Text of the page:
Under their website's "Turning Points" section, the Wisconsin Historical Society has developed an outstanding resource titled World War I, at Home and in the Trenches. It has already gathered over 40 major articles, e-books, images, and links to portals on the war. It is especially strong on the home front, and I would recommend it especially to both young people and specialists who have a project on that topic.

West Point graduate Lillian Pfluke has had a mission since 2008. Her organization, American War Memorials Overseas, works ceaselessly to document, promote, and preserve nongovernmental-supported War Memorials honoring Americans outside of the USA to ensure those monuments remain part of local communities forever. Of over 1,000 U.S. memorials in foreign lands, only 22 are officially maintained by our government. When you visit this website be sure to view the remarkable database that Lillian's staff and volunteers have gathered, documenting the overseas memorials. The World War I section is amazing. Also, there is a donor's page, if you would like to help the cause.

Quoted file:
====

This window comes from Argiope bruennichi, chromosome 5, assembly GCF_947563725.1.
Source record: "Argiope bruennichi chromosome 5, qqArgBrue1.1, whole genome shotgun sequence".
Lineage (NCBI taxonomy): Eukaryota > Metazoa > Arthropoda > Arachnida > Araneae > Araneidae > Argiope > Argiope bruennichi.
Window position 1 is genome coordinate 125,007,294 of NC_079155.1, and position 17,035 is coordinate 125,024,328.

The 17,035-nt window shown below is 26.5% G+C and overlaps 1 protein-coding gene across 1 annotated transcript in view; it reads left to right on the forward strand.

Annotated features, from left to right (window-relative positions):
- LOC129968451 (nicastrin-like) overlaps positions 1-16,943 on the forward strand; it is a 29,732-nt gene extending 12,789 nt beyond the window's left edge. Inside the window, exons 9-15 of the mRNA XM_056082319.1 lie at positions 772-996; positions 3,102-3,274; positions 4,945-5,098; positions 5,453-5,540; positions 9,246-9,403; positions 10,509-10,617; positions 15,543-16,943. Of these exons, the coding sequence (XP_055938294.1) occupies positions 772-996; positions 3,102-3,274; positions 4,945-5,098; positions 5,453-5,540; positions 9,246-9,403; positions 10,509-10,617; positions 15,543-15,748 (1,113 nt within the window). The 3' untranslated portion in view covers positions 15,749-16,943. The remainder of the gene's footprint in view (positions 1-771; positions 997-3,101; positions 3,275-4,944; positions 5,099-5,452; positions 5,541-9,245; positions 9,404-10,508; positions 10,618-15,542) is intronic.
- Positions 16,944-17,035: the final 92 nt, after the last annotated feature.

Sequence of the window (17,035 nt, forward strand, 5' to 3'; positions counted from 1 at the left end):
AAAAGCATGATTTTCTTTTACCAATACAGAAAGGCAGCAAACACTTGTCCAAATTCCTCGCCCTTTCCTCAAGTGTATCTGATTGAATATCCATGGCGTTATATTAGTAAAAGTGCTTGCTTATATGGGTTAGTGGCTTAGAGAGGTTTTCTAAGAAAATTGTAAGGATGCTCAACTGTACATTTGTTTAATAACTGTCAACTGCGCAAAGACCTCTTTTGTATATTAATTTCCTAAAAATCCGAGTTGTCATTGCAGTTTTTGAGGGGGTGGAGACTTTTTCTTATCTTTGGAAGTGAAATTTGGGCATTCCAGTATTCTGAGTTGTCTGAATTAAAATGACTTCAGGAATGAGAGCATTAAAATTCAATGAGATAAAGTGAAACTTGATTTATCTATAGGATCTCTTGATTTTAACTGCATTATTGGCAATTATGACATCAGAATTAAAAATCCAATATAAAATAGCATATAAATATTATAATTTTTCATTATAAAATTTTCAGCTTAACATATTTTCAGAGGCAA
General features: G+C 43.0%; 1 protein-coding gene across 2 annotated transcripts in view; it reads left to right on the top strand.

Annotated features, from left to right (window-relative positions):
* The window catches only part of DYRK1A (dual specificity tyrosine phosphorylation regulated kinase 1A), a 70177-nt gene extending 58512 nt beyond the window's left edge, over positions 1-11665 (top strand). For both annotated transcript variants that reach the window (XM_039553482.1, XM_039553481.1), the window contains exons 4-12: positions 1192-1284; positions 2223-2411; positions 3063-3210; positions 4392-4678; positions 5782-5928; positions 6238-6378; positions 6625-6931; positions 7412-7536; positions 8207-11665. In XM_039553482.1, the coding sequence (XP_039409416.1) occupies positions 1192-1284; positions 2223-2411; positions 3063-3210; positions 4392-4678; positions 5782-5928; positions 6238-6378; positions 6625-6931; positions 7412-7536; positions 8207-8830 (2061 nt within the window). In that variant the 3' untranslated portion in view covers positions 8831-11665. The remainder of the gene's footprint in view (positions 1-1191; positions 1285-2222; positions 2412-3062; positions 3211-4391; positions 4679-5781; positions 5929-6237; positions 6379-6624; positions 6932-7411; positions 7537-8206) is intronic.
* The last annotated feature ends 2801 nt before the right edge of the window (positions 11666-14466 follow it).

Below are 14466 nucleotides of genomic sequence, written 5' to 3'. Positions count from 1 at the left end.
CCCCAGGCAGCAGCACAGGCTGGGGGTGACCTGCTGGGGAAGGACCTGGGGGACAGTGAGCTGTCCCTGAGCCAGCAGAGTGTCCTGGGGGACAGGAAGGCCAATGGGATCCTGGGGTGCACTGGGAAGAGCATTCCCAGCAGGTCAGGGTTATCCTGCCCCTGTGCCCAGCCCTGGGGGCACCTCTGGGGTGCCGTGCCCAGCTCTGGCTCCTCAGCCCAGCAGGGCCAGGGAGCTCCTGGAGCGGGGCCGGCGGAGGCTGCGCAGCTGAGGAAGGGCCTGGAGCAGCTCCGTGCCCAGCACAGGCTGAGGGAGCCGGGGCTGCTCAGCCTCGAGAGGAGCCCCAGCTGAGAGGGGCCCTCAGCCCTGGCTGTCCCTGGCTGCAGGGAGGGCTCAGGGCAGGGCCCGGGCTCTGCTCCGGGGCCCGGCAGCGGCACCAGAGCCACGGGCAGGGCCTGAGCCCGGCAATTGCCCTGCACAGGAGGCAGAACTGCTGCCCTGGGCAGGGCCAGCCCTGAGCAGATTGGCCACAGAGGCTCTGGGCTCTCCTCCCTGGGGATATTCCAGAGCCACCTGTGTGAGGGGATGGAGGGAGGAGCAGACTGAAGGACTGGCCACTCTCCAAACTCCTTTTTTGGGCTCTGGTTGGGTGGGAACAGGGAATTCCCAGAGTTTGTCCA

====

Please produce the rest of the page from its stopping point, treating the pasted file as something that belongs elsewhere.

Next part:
Memorials to a Forgotten American Battle

On 26 July 1918 the 42nd "Rainbow" Division made a major assault along the Ourcq River, north of Château-Thierry. The victory in the Battle of the Ourcq was extremely costly for the division, which suffered 6,500 casualties, including over 1,400 killed. The divisional plaque on the left is mounted at Meurcy Farm, near the American cemetery at Fère-en-Tardenois. It was the site of fighting by the 165th Infantry (Fighting 69th). The monument on the right is at Croix Rouge Farm, captured by the division's 167th Infantry Regiment from the Alabama National Guard in fierce fighting.












Summer 1913
The Second Balkan War